SRU orientation ambassadors blanket campus and community
SRU orientation ambassadors with the handmade tie blankets the group crafted for patients at Children’s Hospital of Pittsburgh of UPMC.
June 24, 2016
SLIPPERY ROCK, Pa. - When it comes to serving as emissaries of Slippery Rock University, those students that log time as orientation ambassadors are not only committed to the betterment of incoming freshman and transfer students, but to that of the community as well.
"Our group doesn't just serve orientation guests and incoming students and then call it a day," said Robert Lagnese, associate director of admissions and director of orientation. "We train our orientation ambassadors to be great leaders on campus with the goal of extending our reach far beyond the perimeters of the University."
While the on-campus roles of SRU orientation ambassadors can include such things as facilitating small group sessions with students regarding campus life and academic advisement; conducting campus walking and bus tours and serving as academic liaisons for faculty during the advisement/registration process, it is the off-campus endeavors of the group that are especially noteworthy.
While previous years have seen the ambassadors organize food drives and visit nursing and retirement homes, this year's group is taking a much more hands-on approach to community outreach, having handcrafted 20 tie blankets for young patients at Children's Hospital of Pittsburgh of UPMC.
The undertaking that led up to the June 22 delivery of those blankets involved two months of preparation on the part of the 15 orientation ambassadors, as well as reaching into their own pockets to make it happen.
"We've never done anything like this before," said Kaila Hazinakis, a senior political science major and orientation ambassador project leader. "In the past, the services we provided cost only our time, but this year we all pitched in to buy the materials and make the blankets. I think this approach has made the project even more special and personal for all of us."
Hazinakis, who first proposed the project to the group in April, said that both her co-ambassadors and Lagnese jumped at the idea, which quickly became much more than just a charitable cause.
"We just wanted to see the kids smile and let their parents know that someone has been thinking about them and their child," said Hazinakis. "For many of us, this project hit very close to home."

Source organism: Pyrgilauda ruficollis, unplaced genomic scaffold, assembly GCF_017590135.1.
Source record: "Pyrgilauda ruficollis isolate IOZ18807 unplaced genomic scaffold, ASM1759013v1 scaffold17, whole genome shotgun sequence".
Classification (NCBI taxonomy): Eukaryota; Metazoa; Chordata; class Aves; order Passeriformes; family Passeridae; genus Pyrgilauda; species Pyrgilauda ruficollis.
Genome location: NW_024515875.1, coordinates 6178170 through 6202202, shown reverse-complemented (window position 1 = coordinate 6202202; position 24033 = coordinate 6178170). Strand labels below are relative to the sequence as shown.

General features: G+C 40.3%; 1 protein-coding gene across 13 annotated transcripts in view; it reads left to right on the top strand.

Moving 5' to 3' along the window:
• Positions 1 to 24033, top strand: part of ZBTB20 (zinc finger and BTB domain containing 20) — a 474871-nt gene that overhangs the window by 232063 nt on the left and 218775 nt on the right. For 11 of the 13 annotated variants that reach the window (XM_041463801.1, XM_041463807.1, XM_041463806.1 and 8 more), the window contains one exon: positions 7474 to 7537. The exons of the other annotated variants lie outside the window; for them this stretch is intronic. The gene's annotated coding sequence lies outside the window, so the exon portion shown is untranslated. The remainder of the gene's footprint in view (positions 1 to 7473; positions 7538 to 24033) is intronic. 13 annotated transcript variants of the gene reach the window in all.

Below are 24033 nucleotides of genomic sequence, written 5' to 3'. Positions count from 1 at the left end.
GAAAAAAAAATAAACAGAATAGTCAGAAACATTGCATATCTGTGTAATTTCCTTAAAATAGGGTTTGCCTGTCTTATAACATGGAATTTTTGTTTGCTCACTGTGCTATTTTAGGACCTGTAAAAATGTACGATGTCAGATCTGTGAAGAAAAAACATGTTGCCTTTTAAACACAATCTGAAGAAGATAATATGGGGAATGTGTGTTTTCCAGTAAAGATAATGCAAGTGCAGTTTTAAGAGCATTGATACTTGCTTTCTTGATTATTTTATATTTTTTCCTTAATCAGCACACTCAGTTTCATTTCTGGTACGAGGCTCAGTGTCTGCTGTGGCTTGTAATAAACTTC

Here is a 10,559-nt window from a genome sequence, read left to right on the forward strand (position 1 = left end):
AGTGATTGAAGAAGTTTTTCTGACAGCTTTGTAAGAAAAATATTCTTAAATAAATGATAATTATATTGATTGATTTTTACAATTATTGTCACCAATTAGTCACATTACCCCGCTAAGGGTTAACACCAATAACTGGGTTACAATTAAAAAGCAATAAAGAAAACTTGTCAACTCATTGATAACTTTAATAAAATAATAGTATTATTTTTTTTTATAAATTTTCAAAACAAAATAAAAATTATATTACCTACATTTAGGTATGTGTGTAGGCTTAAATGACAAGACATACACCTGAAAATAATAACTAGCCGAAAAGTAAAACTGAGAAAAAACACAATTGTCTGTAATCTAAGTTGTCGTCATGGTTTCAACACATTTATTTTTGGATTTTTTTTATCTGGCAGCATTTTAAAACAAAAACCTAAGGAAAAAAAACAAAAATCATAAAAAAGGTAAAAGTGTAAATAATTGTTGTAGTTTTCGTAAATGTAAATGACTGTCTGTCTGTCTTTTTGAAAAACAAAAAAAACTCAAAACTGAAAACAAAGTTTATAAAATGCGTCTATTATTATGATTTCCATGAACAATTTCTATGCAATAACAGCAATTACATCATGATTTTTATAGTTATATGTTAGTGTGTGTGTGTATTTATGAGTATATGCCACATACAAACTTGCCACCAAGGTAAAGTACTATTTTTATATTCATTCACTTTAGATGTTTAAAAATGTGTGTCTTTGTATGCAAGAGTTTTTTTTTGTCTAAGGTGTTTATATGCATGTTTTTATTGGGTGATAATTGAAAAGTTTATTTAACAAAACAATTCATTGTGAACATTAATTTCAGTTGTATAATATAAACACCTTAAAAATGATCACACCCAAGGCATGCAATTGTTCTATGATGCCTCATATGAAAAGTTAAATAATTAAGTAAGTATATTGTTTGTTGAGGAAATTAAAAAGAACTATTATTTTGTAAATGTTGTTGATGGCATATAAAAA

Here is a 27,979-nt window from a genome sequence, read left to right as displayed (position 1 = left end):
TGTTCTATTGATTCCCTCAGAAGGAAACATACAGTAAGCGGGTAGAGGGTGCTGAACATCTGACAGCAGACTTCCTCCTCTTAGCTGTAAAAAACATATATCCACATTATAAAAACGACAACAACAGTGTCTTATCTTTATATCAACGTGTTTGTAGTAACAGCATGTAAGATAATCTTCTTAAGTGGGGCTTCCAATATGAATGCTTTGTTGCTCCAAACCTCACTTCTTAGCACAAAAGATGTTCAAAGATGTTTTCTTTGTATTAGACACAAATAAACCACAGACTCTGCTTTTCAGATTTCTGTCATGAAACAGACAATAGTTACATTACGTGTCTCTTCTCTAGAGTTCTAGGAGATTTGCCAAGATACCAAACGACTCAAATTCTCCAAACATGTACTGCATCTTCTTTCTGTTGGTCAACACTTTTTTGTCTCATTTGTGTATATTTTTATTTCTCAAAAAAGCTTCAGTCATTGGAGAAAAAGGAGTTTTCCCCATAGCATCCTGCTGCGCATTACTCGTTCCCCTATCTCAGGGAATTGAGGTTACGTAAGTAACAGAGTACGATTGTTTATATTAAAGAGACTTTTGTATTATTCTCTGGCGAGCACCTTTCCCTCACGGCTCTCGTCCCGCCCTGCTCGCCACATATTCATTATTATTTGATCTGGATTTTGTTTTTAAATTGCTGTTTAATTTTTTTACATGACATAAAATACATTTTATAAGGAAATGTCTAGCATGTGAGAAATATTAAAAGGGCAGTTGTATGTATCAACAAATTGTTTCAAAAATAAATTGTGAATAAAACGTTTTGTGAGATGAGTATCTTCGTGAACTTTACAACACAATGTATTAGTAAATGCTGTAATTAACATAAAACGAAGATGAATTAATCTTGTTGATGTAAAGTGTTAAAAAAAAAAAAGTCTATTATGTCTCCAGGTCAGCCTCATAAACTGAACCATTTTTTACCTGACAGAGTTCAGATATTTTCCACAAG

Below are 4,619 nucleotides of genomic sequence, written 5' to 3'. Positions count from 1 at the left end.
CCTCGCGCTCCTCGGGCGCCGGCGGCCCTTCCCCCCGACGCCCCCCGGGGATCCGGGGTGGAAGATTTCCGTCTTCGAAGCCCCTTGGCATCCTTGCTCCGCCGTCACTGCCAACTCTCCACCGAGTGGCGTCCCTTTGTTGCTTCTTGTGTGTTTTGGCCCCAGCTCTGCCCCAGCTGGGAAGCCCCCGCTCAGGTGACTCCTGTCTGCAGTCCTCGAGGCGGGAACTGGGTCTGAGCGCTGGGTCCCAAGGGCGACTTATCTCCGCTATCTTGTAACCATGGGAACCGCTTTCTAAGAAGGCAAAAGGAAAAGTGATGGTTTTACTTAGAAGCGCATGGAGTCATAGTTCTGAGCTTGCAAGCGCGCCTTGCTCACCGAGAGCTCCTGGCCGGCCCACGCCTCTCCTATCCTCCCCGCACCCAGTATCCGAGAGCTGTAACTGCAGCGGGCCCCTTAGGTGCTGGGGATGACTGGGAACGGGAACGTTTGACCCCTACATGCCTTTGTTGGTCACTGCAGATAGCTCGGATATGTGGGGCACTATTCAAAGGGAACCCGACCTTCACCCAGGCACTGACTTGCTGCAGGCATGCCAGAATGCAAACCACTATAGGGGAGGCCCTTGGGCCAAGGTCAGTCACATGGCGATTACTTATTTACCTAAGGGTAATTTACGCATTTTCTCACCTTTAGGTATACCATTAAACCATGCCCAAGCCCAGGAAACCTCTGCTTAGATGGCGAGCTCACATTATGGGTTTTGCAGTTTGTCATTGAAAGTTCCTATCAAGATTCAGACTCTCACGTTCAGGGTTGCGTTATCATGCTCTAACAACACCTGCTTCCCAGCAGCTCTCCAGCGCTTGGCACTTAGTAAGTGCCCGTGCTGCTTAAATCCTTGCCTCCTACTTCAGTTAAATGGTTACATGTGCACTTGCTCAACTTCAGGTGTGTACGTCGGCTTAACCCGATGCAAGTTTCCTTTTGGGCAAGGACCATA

Domenica Manno, a junior early childhood/special education major and orientation ambassador from Allison Park, felt a special connection with the project. As she tied blankets and designed cards for the patients, she recalled how her brother, Ryan, could have been a recipient.
"When (Ryan) was about 2 years old, he suffered from extremely low oxygen levels and on one occasion was rushed to Children's (Hospital)," said Manno. "That day, our family nearly stopped breathing too."
Ryan Manno was quickly diagnosed by hospital specialists with respiratory syncytial virus, a disease caused by inhalation or contact with airborne droplets after an ill person blows their nose, coughs or sneezes. Once infected, exposure to even a common cold can lead to bronchitis, asthma or lung failure. RSV can be very serious among infants and toddlers with treatments that are often complicated and costly, requiring frequent hospitalization and the constant possibility of further episodes.
"We didn't think Ryan would ever be able to leave hospital care until the doctors offered us a machine that would provide my brother's treatments at home," said Manno. "Not only did they give us hope, but between their generosity and a little insurance coverage, they also gave us the solution that cost our family nothing."
With the help of Children's Hospital, Ryan Manno's stay was a mere three days in comparison to what could have been a lifetime of prolonged hospital visits.
"I feel like this blanket project is my way of saying thank you to the doctors who saved my brother's life," said Manno. "It is also my way of telling families that they have the support of people they have never even met. Knowing that can change lives ... for years to come."
It's that selfless mentality that Lagnese feels is the true reward for all involved.
"We spend a lot of time training them on the importance of being positive influences not just at our University, but in the community as well," he said. "We stress their roles as leaders by teaching them to serve others, especially those in need. To see them attack it with such fervor is amazing and satisfying."
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